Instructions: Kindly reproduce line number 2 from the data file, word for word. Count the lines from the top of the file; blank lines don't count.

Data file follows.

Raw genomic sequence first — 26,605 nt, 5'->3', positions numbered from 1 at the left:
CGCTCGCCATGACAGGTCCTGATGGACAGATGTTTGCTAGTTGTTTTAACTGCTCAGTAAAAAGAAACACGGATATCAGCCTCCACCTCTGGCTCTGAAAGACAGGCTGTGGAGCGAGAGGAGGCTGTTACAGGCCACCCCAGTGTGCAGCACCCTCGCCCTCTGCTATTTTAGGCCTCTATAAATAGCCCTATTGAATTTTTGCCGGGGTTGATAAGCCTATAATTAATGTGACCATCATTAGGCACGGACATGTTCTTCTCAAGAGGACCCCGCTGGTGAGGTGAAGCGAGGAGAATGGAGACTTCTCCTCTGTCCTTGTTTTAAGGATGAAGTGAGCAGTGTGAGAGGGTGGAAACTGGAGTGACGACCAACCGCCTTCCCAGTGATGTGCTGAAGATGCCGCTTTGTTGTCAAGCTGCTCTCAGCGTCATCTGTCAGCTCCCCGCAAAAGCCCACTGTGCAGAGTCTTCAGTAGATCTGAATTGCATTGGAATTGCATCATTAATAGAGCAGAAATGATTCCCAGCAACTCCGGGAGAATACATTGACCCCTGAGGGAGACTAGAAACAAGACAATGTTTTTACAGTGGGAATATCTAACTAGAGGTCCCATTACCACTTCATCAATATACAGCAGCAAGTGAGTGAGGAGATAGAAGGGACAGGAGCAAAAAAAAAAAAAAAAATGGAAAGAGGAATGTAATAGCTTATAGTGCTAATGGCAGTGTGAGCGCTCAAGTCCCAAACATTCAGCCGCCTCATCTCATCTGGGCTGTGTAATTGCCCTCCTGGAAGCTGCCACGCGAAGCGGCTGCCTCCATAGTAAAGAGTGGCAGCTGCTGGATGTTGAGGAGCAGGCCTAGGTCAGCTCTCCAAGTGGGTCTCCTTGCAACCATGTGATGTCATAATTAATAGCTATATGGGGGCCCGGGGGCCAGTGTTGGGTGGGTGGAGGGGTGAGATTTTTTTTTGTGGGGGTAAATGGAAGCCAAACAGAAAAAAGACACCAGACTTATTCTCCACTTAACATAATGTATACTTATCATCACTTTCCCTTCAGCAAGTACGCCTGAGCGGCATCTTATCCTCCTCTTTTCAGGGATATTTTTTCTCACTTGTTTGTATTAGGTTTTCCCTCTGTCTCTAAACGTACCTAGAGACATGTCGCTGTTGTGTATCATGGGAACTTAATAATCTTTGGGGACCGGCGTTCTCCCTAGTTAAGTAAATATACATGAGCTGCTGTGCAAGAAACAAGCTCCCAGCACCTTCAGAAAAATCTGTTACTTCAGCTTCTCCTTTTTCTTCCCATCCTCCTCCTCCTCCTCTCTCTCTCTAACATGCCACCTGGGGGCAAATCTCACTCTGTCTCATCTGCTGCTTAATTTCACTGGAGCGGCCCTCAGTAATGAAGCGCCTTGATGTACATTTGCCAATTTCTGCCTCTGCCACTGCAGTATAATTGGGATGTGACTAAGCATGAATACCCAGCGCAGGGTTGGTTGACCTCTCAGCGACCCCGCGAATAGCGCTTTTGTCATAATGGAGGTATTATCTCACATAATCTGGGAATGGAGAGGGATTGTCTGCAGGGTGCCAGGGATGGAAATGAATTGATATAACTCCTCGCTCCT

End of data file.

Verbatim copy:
CGCTCGCCATGACAGGTCCTGATGGACAGATGTTTGCTAGTTGTTTTAACTGCTCAGTAAAAAGAAACACGGATATCAGCCTCCACCTCTGGCTCTGAAAGACAGGCTGTGGAGCGAGAGGAGGCTGTTACAGGCCACCCCAGTGTGCAGCACCCTCGCCCTCTGCTATTTTAGGCCTCTATAAATAGCCCTATTGAATTTTTGCCGGGGTTGATAAGCCTATAATTAATGTGACCATCATTAGGCACGGACATGTTCTTCTCAAGAGGACCCCGCTGGTGAGGTGAAGCGAGGAGAATGGAGACTTCTCCTCTGTCCTTGTTTTAAGGATGAAGTGAGCAGTGTGAGAGGGTGGAAACTGGAGTGACGACCAACCGCCTTCCCAGTGATGTGCTGAAGATGCCGCTTTGTTGTCAAGCTGCTCTCAGCGTCATCTGTCAGCTCCCCGCAAAAGCCCACTGTGCAGAGTCTTCAGTAGATCTGAATTGCATTGGAATTGCATCATTAATAGAGCAGAAATGATTCCCAGCAACTCCGGGAGAATACATTGACCCCTGAGGGAGACTAGAAACAAGACAATGTTTTTACAGTGGGAATATCTAACTAGAGGTCCCATTACCACTTCATCAATATACAGCAGCAAGTGAGTGAGGAGATAGAAGGGACAGGAGCAAAAAAAAAAAAAAAAATGGAAAGAGGAATGTAATAGCTTATAGTGCTAATGGCAGTGTGAGCGCTCAAGTCCCAAACATTCAGCCGCCTCATCTCATCTGGGCTGTGTAATTGCCCTCCTGGAAGCTGCCACGCGAAGCGGCTGCCTCCATAGTAAAGAGTGGCAGCTGCTGGATGTTGAGGAGCAGGCCTAGGTCAGCTCTCCAAGTGGGTCTCCTTGCAACCATGTGATGTCATAATTAATAGCTATATGGGGGCCCGGGGGCCAGTGTTGGGTGGGTGGAGGGGTGAGATTTTTTTTTGTGGGGGTAAATGGAAGCCAAACAGAAAAAAGACACCAGACTTATTCTCCACTTAACATAATGTATACTTATCATCACTTTCCCTTCAGCAAGTACGCCTGAGCGGCATCTTATCCTCCTCTTTTCAGGGATATTTTTTCTCACTTGTTTGTATTAGGTTTTCCCTCTGTCTCTAAACGTACCTAGAGACATGTCGCTGTTGTGTATCATGGGAACTTAATAATCTTTGGGGACCGGCGTTCTCCCTAGTTAAGTAAATATACATGAGCTGCTGTGCAAGAAACAAGCTCCCAGCACCTTCAGAAAAATCTGTTACTTCAGCTTCTCCTTTTTCTTCCCATCCTCCTCCTCCTCCTCTCTCTCTCTAACATGCCACCTGGGGGCAAATCTCACTCTGTCTCATCTGCTGCTTAATTTCACTGGAGCGGCCCTCAGTAATGAAGCGCCTTGATGTACATTTGCCAATTTCTGCCTCTGCCACTGCAGTATAATTGGGATGTGACTAAGCATGAATACCCAGCGCAGGGTTGGTTGACCTCTCAGCGACCCCGCGAATAGCGCTTTTGTCATAATGGAGGTATTATCTCACATAATCTGGGAATGGAGAGGGATTGTCTGCAGGGTGCCAGGGATGGAAATGAATTGATATAACTCCTCGCTCCT